An anterior shoulder dislocation commonly presents as an acute shoulder injury from direct trauma. Young, active males and patients with glenoid bone loss are at highest risk of recurrent dislocation. First-time dislocators without significant risk factors can be managed with reduction, immobilization, and physical therapy, while high-risk patients and recurrent dislocators may be treated with surgery.
12 Anterior Shoulder Instability
I. General overview
Laxity: Physiologic translation of the humeral head on glenoid
Instability: Pathologic translation of the humeral head on the glenoid causing pain or dysfunction
Anteroinferior stability most common
Static and dynamic stabilizers responsible for stability.
II. Anatomy (▶Fig. 12.1)
Glenohumeral joint resembles a ball on tee:
Articulating surface of humeral head is 3× larger than the surface of the glenoid.
Glenoid is pear-shaped, broader inferiorly than superiorly
Provides 50% of the depth of the glenohumeral joint:
Labrum provides the other 50% of depth.
Cartilage thicker at the periphery, bare spot centrally.
Retroversion and inclination varies widely, approximately 0–5 degrees retroverted, 5 degrees inclined.
Greater and lesser tuberosities are sites of rotator cuff insertion
Retroverted 30 degrees from the transepicondylar axis, 130 degrees neck–shaft angle.
Provides 50% of the depth of glenohumeral joint
Increases glenohumeral contact
Provides conforming seal:
Inferior glenohumeral ligament:
Anterior band is primary restraint to anterior translation with the shoulder in 90 degrees abduction and external rotation.
Superior glenohumeral ligament:
Primary restraint to inferior translation with the arm in adduction.
Middle glenohumeral ligament:
Primary restraint to anterior translation with the arm in adduction as well as 45 degrees abduction and external rotation.
Provide dynamic stabilization by compression into the glenoid concavity:
Rotator cuff provides dynamic stabilization against anteroinferior translation:
iii. Teres minor
Other contributors: Teres major, latissimus dorsi, long head of biceps brachii, pectoralis major, and deltoid.
Instability can be traumatic, acquired, or atraumatic:
Trauma involves direct impact or anterior directed force with the arm abducted and externally rotated:
Typically young, athletic population
Male to female ratio in this population is 9:1.
Acquired instability through multiple microtrauma events, for example, in overhead athletes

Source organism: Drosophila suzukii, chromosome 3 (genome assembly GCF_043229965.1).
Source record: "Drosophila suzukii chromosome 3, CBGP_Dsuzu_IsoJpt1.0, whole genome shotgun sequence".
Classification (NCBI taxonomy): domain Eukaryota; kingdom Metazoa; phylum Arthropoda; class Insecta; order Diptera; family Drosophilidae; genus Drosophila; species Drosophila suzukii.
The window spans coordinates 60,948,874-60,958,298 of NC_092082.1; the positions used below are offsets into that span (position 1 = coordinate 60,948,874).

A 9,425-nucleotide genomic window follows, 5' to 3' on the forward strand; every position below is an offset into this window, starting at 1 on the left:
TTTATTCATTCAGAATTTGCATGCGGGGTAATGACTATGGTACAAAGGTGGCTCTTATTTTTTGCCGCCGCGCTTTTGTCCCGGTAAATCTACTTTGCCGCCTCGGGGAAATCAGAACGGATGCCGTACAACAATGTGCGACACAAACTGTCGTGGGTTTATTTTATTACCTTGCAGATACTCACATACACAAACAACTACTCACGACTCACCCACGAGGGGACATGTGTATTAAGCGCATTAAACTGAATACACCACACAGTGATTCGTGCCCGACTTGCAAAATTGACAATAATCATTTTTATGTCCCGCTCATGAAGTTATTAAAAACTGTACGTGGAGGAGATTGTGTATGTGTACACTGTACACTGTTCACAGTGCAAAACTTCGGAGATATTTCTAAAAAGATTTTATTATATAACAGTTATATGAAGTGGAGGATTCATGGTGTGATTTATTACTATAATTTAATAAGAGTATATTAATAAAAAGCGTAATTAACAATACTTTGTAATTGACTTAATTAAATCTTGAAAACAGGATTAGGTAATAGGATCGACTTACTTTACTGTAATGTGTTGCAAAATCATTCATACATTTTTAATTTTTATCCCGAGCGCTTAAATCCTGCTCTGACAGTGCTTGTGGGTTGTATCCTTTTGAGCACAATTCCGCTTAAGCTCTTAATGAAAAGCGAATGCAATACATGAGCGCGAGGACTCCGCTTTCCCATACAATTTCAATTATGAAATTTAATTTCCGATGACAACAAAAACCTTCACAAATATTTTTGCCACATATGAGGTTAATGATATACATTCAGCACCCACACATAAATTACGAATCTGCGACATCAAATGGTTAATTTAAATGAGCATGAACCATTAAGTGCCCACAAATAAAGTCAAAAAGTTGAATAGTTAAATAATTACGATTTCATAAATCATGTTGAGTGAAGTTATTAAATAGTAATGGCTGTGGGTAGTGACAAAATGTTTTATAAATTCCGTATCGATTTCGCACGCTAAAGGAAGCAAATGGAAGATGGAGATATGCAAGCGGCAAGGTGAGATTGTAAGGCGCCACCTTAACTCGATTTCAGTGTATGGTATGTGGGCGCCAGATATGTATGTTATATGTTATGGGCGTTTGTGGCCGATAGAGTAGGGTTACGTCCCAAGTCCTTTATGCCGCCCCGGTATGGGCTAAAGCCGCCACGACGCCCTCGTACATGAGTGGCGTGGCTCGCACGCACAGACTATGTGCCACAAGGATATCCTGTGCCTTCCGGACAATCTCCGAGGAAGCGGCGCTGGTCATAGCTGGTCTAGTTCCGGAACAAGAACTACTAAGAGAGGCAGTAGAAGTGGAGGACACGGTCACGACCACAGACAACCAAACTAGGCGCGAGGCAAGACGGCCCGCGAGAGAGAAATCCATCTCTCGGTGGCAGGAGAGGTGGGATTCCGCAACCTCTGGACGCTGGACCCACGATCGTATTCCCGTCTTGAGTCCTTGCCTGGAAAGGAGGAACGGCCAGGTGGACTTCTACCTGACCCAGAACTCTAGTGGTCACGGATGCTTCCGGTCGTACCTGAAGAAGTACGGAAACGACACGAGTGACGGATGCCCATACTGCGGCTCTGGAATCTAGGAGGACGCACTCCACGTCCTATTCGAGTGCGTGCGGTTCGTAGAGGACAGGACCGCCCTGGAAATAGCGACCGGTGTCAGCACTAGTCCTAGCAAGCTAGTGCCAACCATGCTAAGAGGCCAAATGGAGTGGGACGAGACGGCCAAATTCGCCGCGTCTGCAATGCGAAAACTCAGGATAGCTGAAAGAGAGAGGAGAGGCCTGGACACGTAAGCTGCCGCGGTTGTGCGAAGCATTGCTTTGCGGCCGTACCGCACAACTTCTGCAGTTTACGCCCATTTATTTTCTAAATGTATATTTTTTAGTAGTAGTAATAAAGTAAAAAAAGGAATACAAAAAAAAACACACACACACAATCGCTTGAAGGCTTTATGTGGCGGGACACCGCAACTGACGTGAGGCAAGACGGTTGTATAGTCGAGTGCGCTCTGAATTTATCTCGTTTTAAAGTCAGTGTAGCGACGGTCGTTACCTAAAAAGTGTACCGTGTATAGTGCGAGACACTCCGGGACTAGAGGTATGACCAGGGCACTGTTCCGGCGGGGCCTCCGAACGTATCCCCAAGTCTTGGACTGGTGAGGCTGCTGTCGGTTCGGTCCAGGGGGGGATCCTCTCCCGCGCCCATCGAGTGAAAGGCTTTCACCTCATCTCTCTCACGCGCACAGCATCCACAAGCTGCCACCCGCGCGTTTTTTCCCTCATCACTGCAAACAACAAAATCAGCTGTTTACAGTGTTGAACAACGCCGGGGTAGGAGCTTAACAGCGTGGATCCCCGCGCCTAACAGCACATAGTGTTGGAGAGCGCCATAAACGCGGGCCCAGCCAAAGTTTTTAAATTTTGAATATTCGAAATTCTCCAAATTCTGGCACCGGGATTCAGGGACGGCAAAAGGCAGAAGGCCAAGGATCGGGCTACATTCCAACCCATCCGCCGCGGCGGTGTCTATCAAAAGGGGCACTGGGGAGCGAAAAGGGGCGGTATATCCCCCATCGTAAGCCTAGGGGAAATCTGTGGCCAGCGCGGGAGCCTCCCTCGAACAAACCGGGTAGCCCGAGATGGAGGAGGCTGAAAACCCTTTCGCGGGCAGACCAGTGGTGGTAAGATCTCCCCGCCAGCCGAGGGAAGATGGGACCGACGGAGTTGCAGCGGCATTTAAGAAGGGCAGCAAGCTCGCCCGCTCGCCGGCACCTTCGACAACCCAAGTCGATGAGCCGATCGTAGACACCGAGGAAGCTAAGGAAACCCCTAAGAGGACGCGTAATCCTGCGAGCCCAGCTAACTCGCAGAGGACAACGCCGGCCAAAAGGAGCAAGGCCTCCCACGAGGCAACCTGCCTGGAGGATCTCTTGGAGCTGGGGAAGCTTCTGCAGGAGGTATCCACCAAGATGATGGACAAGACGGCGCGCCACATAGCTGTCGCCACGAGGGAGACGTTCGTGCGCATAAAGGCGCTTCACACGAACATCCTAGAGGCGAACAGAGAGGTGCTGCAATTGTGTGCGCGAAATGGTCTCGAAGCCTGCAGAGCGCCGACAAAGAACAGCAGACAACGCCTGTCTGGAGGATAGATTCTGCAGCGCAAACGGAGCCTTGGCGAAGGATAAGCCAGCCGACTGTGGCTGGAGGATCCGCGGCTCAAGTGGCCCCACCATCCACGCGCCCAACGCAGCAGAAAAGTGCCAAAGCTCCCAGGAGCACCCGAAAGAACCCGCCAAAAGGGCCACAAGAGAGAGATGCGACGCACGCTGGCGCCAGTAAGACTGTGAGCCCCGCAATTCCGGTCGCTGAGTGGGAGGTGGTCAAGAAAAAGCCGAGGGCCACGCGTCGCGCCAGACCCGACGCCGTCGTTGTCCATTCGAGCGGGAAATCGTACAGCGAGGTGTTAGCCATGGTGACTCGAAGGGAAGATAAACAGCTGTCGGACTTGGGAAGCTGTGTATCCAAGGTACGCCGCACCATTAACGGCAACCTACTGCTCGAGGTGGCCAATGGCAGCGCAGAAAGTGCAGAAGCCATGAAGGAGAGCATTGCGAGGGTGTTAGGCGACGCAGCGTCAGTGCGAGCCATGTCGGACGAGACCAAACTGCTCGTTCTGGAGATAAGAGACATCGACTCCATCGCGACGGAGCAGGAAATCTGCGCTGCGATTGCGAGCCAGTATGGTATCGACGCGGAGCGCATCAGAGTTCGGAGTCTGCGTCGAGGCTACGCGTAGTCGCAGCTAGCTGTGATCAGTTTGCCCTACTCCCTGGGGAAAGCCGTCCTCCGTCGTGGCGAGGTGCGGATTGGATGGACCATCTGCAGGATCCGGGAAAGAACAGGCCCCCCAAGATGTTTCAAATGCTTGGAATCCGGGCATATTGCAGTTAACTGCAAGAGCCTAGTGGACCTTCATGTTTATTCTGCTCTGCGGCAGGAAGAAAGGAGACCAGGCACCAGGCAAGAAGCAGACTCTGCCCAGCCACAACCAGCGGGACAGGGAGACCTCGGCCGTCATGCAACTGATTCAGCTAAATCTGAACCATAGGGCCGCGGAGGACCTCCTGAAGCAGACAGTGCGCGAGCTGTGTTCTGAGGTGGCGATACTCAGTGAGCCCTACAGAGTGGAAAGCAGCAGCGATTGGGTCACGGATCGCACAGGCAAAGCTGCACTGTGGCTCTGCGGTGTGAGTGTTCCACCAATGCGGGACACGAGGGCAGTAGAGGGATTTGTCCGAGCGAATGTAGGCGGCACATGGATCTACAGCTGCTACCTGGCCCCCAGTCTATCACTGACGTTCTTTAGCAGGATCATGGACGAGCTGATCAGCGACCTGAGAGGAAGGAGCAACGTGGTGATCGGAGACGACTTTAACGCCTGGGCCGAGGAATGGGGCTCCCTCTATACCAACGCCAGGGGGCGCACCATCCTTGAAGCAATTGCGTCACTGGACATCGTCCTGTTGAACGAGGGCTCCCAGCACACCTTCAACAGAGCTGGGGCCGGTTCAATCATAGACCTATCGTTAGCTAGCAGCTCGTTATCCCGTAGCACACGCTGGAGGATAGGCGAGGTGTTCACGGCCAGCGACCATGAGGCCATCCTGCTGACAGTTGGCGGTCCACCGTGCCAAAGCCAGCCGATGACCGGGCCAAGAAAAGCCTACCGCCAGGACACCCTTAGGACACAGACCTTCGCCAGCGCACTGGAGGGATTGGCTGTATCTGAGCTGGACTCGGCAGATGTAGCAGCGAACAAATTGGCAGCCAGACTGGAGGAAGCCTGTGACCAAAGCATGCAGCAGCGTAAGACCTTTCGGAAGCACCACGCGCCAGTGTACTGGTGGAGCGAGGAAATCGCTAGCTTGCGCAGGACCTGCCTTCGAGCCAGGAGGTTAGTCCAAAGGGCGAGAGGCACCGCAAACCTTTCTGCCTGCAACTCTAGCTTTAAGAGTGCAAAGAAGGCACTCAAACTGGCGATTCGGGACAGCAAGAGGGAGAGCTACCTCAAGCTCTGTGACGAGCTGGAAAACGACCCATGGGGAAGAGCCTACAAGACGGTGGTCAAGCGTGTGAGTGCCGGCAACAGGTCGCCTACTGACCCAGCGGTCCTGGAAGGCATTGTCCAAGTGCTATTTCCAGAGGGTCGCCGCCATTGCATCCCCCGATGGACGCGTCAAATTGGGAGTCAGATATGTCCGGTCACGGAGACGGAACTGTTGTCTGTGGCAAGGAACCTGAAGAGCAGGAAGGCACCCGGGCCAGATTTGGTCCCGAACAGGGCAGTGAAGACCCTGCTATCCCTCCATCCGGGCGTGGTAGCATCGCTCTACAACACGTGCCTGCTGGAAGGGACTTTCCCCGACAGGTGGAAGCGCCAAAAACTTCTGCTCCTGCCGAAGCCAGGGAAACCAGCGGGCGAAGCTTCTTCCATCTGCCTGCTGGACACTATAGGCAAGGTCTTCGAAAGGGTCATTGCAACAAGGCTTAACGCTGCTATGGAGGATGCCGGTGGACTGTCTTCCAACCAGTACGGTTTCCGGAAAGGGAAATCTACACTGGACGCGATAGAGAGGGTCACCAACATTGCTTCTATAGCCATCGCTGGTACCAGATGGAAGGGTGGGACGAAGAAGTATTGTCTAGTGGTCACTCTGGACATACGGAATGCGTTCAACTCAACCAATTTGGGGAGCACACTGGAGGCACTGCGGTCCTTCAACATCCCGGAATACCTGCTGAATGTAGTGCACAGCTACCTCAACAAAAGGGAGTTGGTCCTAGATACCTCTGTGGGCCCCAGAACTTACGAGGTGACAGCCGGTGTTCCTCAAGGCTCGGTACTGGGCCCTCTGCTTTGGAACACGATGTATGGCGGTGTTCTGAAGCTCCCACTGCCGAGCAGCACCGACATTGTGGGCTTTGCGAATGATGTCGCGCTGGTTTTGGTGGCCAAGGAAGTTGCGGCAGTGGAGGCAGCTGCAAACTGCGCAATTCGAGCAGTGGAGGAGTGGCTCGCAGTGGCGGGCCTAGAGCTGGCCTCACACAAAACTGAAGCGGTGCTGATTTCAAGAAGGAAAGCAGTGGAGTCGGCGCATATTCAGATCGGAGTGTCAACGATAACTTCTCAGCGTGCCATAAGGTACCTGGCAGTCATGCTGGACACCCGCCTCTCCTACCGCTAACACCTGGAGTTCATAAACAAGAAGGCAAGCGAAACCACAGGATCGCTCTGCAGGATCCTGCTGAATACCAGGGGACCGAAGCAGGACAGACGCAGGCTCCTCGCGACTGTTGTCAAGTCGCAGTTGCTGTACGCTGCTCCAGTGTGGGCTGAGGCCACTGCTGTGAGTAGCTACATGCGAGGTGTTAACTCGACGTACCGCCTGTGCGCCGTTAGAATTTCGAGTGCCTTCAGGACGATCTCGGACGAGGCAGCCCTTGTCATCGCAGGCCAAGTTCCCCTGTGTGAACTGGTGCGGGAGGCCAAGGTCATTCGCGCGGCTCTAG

Atraumatic, typically involves congenital anatomic deformities, connective tissue disorders, and multidirectional instability.
Detachment of the anteroinferior labrum from the glenoid at its inferior glenohumeral ligament attachment
Pathognomonic for anteroinferior instability
Present in 90% of glenohumeral dislocations.
Bony Bankart lesion (▶ Fig. 12.2 ):
Anteroinferior glenoid avulsion/shear fracture in association with above findings
Present in half of recurrent dislocators
Should be addressed at time of surgery or will remain at risk for instability
Bony defect >20% is highly unstable, requires fixation/Bristow/Latarjet.
Humeral avulsion of glenohumeral ligament (HAGL) lesion:
Results from avulsion of inferior glenohumeral ligament from its insertion on the humerus.
Glenoid labral articular defect (GLAD) lesion:
Articular cartilage sheared off with labrum.
Anterior labroligamentous periosteal sleeve avulsion (ALPSA) lesion (▶ Fig. 12.3 ):
Labrum is avulsed with anterior glenoid neck periosteum
At risk for scarring down more medially, resulting in recurrent instability.
Hill-Sachs lesion (▶ Fig. 12.4 ):
Impaction fracture in the posterosuperior humeral head
Head impaction results from contact with glenoid rim
Pathognomonic for anterior dislocation
Present in 80% of traumatic dislocations
May engage the glenoid and cause catching, recurrent dislocation or subluxation, or irreducibility.
Recurrent subluxations and dislocations lead to attenuation and lengthening of the middle and inferior glenohumeral ligaments
Less static stabilization results in more instability events, a vicious cycle
Teenagers have 90% chance of recurrent dislocation.
Greater tuberosity fractures associated with dislocations in the elderly
Axillary nerve transient neurapraxia in 5% of traumatic dislocations
Rotator cuff tears in 30% of patients younger than 40 years, more common in elderly.